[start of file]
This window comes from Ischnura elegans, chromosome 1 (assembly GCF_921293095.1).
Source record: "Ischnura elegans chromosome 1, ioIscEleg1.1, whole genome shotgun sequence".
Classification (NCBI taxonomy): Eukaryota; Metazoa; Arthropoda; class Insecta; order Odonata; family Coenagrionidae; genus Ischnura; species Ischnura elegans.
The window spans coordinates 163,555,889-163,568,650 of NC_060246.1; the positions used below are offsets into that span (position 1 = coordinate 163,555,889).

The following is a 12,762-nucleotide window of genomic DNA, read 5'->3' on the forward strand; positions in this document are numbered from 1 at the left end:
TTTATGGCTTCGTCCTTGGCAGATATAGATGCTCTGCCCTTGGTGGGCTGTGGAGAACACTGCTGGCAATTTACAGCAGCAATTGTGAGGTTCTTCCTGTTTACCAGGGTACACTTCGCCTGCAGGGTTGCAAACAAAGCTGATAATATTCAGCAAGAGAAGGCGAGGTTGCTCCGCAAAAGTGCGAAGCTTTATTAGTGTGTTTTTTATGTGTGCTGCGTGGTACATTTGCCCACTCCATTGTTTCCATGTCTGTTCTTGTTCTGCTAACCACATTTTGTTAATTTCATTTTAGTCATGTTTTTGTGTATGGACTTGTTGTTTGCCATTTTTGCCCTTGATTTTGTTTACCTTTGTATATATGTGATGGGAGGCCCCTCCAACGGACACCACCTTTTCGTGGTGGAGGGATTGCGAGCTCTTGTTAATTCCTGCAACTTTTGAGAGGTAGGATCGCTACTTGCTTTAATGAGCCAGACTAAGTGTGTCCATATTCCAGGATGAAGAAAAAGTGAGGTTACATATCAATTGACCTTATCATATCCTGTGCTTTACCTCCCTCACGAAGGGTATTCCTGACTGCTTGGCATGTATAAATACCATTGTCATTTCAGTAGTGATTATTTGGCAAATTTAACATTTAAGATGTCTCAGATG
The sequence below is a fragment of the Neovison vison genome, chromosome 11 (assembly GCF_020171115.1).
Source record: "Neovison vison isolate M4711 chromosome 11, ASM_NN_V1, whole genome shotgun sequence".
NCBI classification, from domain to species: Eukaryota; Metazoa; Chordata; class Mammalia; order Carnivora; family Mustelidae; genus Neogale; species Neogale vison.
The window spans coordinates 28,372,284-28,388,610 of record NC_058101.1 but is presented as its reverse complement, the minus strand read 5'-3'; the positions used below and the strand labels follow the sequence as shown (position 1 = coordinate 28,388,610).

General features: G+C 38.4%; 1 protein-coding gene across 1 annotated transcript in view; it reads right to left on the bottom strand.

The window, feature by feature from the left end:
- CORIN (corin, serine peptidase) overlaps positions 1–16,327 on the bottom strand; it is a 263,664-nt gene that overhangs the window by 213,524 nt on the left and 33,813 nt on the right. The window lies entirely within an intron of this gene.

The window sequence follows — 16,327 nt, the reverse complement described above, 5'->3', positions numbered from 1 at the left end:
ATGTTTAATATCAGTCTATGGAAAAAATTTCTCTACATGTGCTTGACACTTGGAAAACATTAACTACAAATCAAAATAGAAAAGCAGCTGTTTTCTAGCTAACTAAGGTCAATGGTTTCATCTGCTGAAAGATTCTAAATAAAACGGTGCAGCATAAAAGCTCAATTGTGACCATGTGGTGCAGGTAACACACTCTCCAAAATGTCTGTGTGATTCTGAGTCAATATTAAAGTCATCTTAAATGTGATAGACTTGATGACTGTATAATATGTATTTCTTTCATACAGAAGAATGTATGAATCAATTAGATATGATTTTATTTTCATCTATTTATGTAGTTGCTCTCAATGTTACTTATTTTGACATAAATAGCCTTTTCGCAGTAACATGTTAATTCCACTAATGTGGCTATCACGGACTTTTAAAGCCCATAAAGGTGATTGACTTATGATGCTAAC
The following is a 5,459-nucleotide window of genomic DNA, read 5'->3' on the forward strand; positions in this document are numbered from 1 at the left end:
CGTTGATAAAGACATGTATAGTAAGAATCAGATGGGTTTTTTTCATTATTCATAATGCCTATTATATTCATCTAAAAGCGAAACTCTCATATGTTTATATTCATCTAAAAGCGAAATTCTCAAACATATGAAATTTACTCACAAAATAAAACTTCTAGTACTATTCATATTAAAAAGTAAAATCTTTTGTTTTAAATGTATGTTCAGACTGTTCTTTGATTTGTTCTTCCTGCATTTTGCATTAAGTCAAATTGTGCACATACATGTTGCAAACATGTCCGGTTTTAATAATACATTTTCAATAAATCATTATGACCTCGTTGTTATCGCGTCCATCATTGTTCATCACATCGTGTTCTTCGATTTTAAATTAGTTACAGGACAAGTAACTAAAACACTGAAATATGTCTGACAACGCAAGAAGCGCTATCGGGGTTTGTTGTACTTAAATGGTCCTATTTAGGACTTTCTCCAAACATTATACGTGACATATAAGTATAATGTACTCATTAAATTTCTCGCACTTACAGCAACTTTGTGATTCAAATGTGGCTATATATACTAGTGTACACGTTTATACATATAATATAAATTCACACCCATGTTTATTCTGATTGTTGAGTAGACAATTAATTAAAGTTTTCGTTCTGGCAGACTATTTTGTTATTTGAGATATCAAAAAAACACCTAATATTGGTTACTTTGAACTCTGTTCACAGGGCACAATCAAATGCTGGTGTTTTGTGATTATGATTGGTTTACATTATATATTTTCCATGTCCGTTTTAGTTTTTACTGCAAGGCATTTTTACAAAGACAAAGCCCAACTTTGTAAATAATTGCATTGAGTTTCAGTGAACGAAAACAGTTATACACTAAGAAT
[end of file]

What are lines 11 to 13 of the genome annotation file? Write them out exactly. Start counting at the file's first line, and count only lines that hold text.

General features: G+C 38.4%; 1 protein-coding gene across 1 annotated transcript in view; it reads right to left on the bottom strand.

The window, feature by feature from the left end:
- CORIN (corin, serine peptidase) overlaps positions 1–16,327 on the bottom strand; it is a 263,664-nt gene that overhangs the window by 213,524 nt on the left and 33,813 nt on the right. The window lies entirely within an intron of this gene.